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loudness/fourier analysis/grain synthesis

First of all, I apologize for the delay on replying to those above.  I've
posted this to the overall list as well, thinking it might be of others

The original post was concerned with the question of measuring loudness
perception.  The "he" in my last post (that is, the author of the article
I made reference to) is Barry Truax.  Two articles have appeared recently
in Computer Music Journal (Volume 18:2, and 18:3) which discuss among
other things his involvement in granular synthesis composition, and how
this work has contributed towards his understanding of loudness, pitch,
timbre: sound in general.

I quote the abstract of the 18:2 article:

"The psychoacoustic implications of the technique [granular synthesis],
such as the magnification of instantaneous resonances and the perception
of increased volume, are discussed, as is compositional experience that
links the inner complexity of the sound to the complexity of the external

Volume 18:3's article consists of an interview with Truax, where, again
among other things, he goes into more detail on his views of Fourier
analysis and its limitations...

Another article of great interest in this regard is again authored by
Truax.  It appears in Interface Journal (Vol. 21, 1992, pp. 29-42). It's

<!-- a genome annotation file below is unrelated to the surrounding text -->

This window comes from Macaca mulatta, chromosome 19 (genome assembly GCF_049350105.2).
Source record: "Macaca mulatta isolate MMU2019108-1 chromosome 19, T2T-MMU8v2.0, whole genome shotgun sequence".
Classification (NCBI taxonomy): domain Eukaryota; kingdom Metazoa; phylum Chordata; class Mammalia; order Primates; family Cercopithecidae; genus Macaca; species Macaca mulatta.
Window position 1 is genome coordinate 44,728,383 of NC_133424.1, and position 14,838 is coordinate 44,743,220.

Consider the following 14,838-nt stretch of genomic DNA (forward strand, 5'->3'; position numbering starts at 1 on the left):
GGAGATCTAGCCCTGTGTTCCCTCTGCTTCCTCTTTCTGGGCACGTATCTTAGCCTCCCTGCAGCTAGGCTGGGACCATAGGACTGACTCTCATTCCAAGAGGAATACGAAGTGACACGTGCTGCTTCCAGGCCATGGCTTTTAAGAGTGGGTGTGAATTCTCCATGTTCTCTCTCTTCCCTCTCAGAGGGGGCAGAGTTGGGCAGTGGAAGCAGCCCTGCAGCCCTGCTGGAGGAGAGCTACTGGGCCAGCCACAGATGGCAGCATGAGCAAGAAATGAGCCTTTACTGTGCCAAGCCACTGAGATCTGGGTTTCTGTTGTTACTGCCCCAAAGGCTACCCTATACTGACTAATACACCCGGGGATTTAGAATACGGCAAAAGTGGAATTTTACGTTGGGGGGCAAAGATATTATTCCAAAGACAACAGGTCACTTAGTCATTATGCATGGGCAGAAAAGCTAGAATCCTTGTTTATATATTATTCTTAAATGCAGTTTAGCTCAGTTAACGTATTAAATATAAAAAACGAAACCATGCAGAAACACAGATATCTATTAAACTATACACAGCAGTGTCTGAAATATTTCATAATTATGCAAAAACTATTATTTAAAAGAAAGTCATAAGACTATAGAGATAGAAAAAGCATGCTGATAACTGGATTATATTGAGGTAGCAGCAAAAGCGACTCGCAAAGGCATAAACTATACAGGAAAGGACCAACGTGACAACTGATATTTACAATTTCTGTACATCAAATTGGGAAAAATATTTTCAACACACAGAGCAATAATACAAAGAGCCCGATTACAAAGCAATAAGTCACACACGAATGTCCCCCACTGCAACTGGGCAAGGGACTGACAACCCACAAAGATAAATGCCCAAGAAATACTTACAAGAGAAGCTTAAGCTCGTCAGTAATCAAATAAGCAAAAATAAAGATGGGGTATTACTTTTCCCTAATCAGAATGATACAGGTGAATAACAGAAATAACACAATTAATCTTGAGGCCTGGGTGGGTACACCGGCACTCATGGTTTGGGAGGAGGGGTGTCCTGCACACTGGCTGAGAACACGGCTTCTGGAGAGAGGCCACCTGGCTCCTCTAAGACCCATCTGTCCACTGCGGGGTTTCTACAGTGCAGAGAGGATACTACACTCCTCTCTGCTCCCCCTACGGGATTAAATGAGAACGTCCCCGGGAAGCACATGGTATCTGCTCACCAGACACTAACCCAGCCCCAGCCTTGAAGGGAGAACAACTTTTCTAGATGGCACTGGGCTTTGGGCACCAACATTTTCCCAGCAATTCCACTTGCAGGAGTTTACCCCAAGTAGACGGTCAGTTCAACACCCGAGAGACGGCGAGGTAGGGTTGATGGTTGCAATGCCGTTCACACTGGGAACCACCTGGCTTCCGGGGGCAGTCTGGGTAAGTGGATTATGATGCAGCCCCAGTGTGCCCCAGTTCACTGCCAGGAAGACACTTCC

title is "Musical Creativity and Complexity at the Threshold of the 21st

Again, I quote from the abstract:

"The author describes a paradigm shift in which current models of sound
and music are replaced by models of complexity.  In terms of sound, the
shift moves away from linear (e.g. Fourier) models in acoustics and
parameter response models in psychoacoustics towards multi-dimensional
concepts of timbre, volume, and temporal dynamic shape.  In terms of
composition, the shift is away from its literate and detereministic
aspects, as well as the notion of art as abstract and context free.  The
result is a concept of music where sound and structure are integrated as
well as music and context. Examples are drawn from the composer's work
with granular synthesis and enviromental sound composition."

This article goes into great depth concerning the limitations of
"current" frameworks for assessing sound...

As a particular example from this article:

"It is interesting to speculate why one model, the timeless Fourier-based
fixed waveform oscillator, achieved its dominant role, despite its
obvious aural deficiencies, while another that corresponds more closely
to the auditory system languished on the sidelines.  In 1947 the British
physicists Dennis Gabor proposed an 'acoustical quantum' as the
fundamental unit of sound that incorporates both frequency and time
because "it is our most elementary experience that sound has a time
pattern as well as a frequency pattern." ...In other words, the quantum
is the shortest duration of sound that will activate the auditory
system.  It is an event, not merely a fixed stimulus...."

If any one has any comments concerning this, please forward them.  The
CMJ articles were my first introduction to much that is discussed in
them, and I would welcome any further information/experience on this
topic/approach...  I am also wondering if there are any graduate progarms
doing research in this or a related field, using a similar approach to

Hope this is informative, and again I welcome further

-Thad Biggerstaff